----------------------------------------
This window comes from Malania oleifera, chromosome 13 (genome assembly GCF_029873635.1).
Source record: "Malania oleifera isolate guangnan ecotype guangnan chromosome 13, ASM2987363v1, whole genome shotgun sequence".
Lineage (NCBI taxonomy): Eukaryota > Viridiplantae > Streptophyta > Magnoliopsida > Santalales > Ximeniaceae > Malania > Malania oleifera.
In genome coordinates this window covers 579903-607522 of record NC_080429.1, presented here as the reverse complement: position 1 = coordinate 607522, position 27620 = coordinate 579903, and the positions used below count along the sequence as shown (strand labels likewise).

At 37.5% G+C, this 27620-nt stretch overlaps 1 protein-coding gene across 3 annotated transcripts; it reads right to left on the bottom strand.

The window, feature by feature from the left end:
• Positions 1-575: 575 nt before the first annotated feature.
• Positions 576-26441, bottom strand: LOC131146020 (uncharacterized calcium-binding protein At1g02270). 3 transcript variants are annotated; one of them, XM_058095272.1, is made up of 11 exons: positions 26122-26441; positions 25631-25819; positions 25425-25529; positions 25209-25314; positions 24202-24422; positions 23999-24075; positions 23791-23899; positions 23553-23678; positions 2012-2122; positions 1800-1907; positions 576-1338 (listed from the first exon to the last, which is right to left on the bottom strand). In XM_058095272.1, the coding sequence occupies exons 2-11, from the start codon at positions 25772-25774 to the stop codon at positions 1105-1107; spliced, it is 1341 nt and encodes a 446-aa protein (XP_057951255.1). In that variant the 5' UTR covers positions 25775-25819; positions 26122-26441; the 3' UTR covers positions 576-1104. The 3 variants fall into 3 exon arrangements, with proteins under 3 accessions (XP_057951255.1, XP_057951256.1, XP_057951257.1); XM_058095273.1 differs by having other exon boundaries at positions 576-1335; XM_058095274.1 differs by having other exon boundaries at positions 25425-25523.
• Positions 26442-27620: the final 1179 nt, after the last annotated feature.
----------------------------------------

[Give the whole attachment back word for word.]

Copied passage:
This window comes from Malania oleifera, chromosome 13 (genome assembly GCF_029873635.1).
Source record: "Malania oleifera isolate guangnan ecotype guangnan chromosome 13, ASM2987363v1, whole genome shotgun sequence".
Lineage (NCBI taxonomy): Eukaryota > Viridiplantae > Streptophyta > Magnoliopsida > Santalales > Ximeniaceae > Malania > Malania oleifera.
In genome coordinates this window covers 579903-607522 of record NC_080429.1, presented here as the reverse complement: position 1 = coordinate 607522, position 27620 = coordinate 579903, and the positions used below count along the sequence as shown (strand labels likewise).

At 37.5% G+C, this 27620-nt stretch overlaps 1 protein-coding gene across 3 annotated transcripts; it reads right to left on the bottom strand.

The window, feature by feature from the left end:
• Positions 1-575: 575 nt before the first annotated feature.
• Positions 576-26441, bottom strand: LOC131146020 (uncharacterized calcium-binding protein At1g02270). 3 transcript variants are annotated; one of them, XM_058095272.1, is made up of 11 exons: positions 26122-26441; positions 25631-25819; positions 25425-25529; positions 25209-25314; positions 24202-24422; positions 23999-24075; positions 23791-23899; positions 23553-23678; positions 2012-2122; positions 1800-1907; positions 576-1338 (listed from the first exon to the last, which is right to left on the bottom strand). In XM_058095272.1, the coding sequence occupies exons 2-11, from the start codon at positions 25772-25774 to the stop codon at positions 1105-1107; spliced, it is 1341 nt and encodes a 446-aa protein (XP_057951255.1). In that variant the 5' UTR covers positions 25775-25819; positions 26122-26441; the 3' UTR covers positions 576-1104. The 3 variants fall into 3 exon arrangements, with proteins under 3 accessions (XP_057951255.1, XP_057951256.1, XP_057951257.1); XM_058095273.1 differs by having other exon boundaries at positions 576-1335; XM_058095274.1 differs by having other exon boundaries at positions 25425-25523.
• Positions 26442-27620: the final 1179 nt, after the last annotated feature.